Diverging opinions on the fate of the US economy are leading US long/short managers to adopt dispara...
Diverging opinions on the fate of the US economy are leading US long/short managers to adopt disparate views on how best to enhance performance in their portfolios.
While some are banking on economic recovery, of which there have been some positive signs, others believe the market will retrace some of its recent gains.
Robert Lang, chairman and chief executive of Lang AM, is in the pessimistic camp. Lang's US long/short portfolio is positioned 100% short, with the best shorting opportunities among 'grossly-overvalued' technology stocks.
'If you look at price to sales, there is no way these companies are going to justify current prices,' he says of many in the sector. Consumer durables and banks are offering some attractive shorting opportunities due to their unjustified high prices.
'In the next six months the market is vulnerable,' he says. 'I think there is a huge risk in the market, but sentiment from players is bullish, so many managers will be caught out.'
This is due to an attitude change that has occurred within the hedge fund industry, according to Lang.
In the 1980s in uncertain market conditions managers would scale back exposure to protect themselves, but managers are more willing to take risks, he says, as they want to make money from the higher performance fees hedge funds levy.
While this attitude could change if managers see large-scale redemptions due to their poor performance, says Lang, the lure of incentive fees continues to drive the investment decisions of a large chunk of managers.
Lang concedes there is a danger in a full allocation to shorts as, although fundamentally the market should fall in his view, this could still take some time due to irrational behaviour, which could hurt portfolios taking such a markedly bearish view of the market.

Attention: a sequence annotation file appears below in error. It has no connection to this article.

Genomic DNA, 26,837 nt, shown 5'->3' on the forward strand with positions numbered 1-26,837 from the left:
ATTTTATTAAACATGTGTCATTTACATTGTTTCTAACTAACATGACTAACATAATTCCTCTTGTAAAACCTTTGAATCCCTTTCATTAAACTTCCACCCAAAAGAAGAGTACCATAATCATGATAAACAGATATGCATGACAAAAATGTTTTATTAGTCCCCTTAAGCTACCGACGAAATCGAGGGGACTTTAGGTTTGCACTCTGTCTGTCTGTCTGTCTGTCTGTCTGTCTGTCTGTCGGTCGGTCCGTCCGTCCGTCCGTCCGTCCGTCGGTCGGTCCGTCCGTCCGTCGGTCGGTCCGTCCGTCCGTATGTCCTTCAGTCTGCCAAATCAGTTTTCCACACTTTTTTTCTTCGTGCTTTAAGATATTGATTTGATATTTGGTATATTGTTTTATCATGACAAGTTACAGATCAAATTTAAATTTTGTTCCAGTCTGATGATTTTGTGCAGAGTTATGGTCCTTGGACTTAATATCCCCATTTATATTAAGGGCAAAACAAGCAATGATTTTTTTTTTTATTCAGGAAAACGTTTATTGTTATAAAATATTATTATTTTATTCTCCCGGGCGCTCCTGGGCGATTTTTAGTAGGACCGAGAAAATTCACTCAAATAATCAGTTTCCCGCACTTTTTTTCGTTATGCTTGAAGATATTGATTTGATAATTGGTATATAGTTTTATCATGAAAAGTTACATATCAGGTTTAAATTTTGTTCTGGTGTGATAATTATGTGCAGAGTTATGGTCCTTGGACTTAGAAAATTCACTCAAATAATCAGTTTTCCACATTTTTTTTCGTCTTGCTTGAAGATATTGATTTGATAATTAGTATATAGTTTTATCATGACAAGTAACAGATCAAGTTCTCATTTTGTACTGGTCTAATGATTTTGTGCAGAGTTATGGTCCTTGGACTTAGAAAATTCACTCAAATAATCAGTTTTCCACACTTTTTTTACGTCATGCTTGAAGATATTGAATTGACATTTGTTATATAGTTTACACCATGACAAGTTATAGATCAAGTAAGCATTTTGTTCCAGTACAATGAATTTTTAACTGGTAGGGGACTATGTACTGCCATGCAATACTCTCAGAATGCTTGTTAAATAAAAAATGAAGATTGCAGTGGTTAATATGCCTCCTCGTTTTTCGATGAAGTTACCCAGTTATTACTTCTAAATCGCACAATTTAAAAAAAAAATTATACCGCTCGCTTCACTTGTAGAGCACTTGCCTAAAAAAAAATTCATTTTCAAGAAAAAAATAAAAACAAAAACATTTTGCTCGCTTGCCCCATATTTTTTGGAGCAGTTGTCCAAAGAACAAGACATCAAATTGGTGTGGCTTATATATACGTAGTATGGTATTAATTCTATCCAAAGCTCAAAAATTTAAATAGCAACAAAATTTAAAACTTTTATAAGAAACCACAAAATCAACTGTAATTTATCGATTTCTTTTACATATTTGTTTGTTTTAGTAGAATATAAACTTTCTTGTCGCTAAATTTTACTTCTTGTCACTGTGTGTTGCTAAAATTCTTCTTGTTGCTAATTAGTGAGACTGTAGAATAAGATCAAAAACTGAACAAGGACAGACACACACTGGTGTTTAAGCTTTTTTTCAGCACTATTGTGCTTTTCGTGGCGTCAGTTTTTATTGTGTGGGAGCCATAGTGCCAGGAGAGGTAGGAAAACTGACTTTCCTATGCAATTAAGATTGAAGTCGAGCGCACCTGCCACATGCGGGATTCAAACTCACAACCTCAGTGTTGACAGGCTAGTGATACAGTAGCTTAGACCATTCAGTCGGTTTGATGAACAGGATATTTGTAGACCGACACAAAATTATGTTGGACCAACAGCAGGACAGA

'And the market can be irrational longer than you can remain solvent,' he adds.
Recent reports on job growth confidence in the US have shown falls in optimism, says James Hedges of LJH Global Investments.
This decline in confidence is likely to be reflected in the retail sector stocks in the short term, according to Lang, with the corporate sector unlikely to come to the rescue due to pricing pressures. These suggest market falls soon and profit to be made from a short bias.
But not all share Lang's gloomy outlook. Rick Campagna, managing director at Shaker Investments, takes the opposite view, and has a net-long bias of about 30%.
'Between now and the US election, the government and the Fed will do whatever is necessary to get an economic recovery going,' he says.
'I think we are safe for the next 12 to 18 months, although there may be problems in 2005.'
For long positions he looks for growth potential. Technology has seen the fastest growth and because there is still a need for productivity gains in many companies, Campagna says there is significant potential for an increased expenditure on technology.
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